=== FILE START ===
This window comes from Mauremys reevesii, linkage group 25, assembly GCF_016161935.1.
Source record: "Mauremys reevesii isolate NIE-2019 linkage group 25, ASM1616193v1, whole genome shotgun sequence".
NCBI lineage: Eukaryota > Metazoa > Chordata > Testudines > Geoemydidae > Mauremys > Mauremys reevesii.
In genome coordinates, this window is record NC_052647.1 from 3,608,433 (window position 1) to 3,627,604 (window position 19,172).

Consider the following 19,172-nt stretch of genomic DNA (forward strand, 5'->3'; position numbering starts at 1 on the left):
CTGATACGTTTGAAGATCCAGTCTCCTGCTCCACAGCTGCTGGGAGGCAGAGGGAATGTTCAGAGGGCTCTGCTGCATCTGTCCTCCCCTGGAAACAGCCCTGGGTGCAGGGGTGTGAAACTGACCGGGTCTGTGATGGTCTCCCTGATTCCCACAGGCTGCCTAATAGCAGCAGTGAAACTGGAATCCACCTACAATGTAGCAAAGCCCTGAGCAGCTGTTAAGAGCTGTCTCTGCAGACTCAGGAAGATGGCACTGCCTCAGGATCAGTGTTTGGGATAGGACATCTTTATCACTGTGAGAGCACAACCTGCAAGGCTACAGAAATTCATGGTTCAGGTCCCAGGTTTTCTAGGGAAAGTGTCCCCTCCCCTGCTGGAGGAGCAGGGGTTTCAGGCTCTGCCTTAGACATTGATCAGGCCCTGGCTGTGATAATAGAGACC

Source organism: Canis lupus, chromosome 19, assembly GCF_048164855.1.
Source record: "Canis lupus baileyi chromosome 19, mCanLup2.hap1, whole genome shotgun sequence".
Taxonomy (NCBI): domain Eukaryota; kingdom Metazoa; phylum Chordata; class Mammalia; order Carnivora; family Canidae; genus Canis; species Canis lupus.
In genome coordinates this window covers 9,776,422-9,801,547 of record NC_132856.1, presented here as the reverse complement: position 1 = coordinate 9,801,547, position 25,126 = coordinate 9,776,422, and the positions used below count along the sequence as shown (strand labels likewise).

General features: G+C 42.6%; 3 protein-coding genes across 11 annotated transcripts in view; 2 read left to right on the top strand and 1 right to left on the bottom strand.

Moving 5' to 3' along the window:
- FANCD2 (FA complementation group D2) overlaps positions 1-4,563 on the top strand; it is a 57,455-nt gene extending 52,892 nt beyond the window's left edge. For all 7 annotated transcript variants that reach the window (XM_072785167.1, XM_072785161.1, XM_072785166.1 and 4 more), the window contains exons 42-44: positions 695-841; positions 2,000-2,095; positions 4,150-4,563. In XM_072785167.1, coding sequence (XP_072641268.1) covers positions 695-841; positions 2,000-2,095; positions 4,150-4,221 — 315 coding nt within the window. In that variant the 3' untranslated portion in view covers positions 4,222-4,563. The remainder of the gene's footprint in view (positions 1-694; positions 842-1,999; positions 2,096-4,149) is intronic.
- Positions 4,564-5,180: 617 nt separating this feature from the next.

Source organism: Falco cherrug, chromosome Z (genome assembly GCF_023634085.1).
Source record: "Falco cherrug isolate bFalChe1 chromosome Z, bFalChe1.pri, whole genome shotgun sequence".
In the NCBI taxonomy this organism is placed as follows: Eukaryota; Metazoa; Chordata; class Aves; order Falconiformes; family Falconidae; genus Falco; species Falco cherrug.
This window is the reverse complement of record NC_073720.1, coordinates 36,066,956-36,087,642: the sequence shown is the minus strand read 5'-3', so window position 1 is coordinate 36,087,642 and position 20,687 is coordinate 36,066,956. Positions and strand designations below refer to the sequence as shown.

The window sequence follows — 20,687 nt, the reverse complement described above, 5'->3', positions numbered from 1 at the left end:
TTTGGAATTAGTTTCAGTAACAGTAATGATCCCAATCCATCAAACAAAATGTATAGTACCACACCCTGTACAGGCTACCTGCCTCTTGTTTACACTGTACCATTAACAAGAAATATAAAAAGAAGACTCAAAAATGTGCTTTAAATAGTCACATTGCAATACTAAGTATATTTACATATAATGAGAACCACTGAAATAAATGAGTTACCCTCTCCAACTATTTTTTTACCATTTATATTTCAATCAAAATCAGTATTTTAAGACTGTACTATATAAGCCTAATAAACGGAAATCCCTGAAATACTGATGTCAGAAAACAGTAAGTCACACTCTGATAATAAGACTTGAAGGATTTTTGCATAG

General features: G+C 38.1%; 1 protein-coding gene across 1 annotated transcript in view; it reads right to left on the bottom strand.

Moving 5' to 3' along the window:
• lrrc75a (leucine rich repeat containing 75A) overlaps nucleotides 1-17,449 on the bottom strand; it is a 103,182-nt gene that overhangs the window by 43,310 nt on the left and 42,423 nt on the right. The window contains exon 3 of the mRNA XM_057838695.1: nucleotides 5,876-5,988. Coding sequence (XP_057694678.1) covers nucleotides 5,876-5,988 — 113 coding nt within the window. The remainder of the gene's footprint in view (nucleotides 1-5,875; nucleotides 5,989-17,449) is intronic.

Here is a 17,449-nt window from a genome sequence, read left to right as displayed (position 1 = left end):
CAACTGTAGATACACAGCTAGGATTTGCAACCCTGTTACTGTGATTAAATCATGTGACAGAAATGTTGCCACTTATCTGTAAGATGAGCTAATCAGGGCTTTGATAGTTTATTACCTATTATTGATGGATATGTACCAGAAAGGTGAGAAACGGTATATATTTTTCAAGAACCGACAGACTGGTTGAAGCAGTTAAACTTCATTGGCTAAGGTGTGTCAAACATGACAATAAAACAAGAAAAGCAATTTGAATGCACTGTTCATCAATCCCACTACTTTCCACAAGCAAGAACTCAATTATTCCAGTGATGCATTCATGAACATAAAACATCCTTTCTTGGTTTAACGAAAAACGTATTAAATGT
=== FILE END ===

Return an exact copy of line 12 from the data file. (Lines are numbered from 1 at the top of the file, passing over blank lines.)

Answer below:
Moving 5' to 3' along the window: